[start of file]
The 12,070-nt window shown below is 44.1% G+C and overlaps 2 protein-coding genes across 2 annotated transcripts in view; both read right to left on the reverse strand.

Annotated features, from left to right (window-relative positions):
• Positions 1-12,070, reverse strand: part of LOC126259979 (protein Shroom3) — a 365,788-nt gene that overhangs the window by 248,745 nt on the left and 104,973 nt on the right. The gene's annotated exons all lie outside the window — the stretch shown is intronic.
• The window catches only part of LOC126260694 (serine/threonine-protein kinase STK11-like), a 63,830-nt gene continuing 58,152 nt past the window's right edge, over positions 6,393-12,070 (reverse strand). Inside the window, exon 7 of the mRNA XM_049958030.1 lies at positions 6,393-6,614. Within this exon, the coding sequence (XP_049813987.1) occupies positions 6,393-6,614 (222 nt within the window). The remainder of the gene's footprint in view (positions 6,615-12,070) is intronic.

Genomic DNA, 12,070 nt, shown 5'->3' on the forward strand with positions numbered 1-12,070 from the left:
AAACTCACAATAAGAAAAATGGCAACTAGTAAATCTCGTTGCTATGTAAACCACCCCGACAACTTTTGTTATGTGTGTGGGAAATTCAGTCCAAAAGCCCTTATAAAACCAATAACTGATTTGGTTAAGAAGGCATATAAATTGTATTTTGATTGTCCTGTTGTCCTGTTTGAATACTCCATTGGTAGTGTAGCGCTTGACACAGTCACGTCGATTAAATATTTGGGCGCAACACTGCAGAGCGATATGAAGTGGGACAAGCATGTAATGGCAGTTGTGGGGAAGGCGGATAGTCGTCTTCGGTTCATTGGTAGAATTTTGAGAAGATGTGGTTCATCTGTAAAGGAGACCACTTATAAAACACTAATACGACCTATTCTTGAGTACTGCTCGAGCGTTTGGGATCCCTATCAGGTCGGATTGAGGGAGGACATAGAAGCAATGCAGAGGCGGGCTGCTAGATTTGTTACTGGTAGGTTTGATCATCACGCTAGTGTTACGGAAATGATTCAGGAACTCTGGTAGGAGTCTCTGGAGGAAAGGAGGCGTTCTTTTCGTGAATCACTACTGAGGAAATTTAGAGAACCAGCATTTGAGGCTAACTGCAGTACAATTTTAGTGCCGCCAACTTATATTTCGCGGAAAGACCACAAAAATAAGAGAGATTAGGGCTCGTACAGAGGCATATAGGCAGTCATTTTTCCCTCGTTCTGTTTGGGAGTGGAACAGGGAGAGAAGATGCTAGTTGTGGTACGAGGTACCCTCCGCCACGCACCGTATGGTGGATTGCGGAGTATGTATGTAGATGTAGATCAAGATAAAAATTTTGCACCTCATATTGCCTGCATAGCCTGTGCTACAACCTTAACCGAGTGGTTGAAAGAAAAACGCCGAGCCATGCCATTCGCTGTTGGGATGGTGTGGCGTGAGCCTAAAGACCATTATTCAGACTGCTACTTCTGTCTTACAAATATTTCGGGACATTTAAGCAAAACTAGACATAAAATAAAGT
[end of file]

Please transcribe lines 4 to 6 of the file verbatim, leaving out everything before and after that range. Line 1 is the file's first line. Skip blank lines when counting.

• The window catches only part of LOC126260694 (serine/threonine-protein kinase STK11-like), a 63,830-nt gene continuing 58,152 nt past the window's right edge, over positions 6,393-12,070 (reverse strand). Inside the window, exon 7 of the mRNA XM_049958030.1 lies at positions 6,393-6,614. Within this exon, the coding sequence (XP_049813987.1) occupies positions 6,393-6,614 (222 nt within the window). The remainder of the gene's footprint in view (positions 6,615-12,070) is intronic.

Genomic DNA, 12,070 nt, shown 5'->3' on the forward strand with positions numbered 1-12,070 from the left:
AAACTCACAATAAGAAAAATGGCAACTAGTAAATCTCGTTGCTATGTAAACCACCCCGACAACTTTTGTTATGTGTGTGGGAAATTCAGTCCAAAAGCCCTTATAAAACCAATAACTGATTTGGTTAAGAAGGCATATAAATTGTATTTTGATTGTCCTGTTGTCCTGTTTGAATACTCCATTGGTAGTGTAGCGCTTGACACAGTCACGTCGATTAAATATTTGGGCGCAACACTGCAGAGCGATATGAAGTGGGACAAGCATGTAATGGCAGTTGTGGGGAAGGCGGATAGTCGTCTTCGGTTCATTGGTAGAATTTTGAGAAGATGTGGTTCATCTGTAAAGGAGACCACTTATAAAACACTAATACGACCTATTCTTGAGTACTGCTCGAGCGTTTGGGATCCCTATCAGGTCGGATTGAGGGAGGACATAGAAGCAATGCAGAGGCGGGCTGCTAGATTTGTTACTGGTAGGTTTGATCATCACGCTAGTGTTACGGAAATGATTCAGGAACTCTGGTAGGAGTCTCTGGAGGAAAGGAGGCGTTCTTTTCGTGAATCACTACTGAGGAAATTTAGAGAACCAGCATTTGAGGCTAACTGCAGTACAATTTTAGTGCCGCCAACTTATATTTCGCGGAAAGACCACAAAAATAAGAGAGATTAGGGCTCGTACAGAGGCATATAGGCAGTCATTTTTCCCTCGTTCTGTTTGGGAGTGGAACAGGGAGAGAAGATGCTAGTTGTGGTACGAGGTACCCTCCGCCACGCACCGTATGGTGGATTGCGGAGTATGTATGTAGATGTAGATCAAGATAAAAATTTTGCACCTCATATTGCCTGCATAGCCTGTGCTACAACCTTAACCGAGTGGTTGAAAGAAAAACGCCGAGCCATGCCATTCGCTGTTGGGATGGTGTGGCGTGAGCCTAAAGACCATTATTCAGACTGCTACTTCTGTCTTACAAATATTTCGGGACATTTAAGCAAAACTAGACATAAAATAAAGT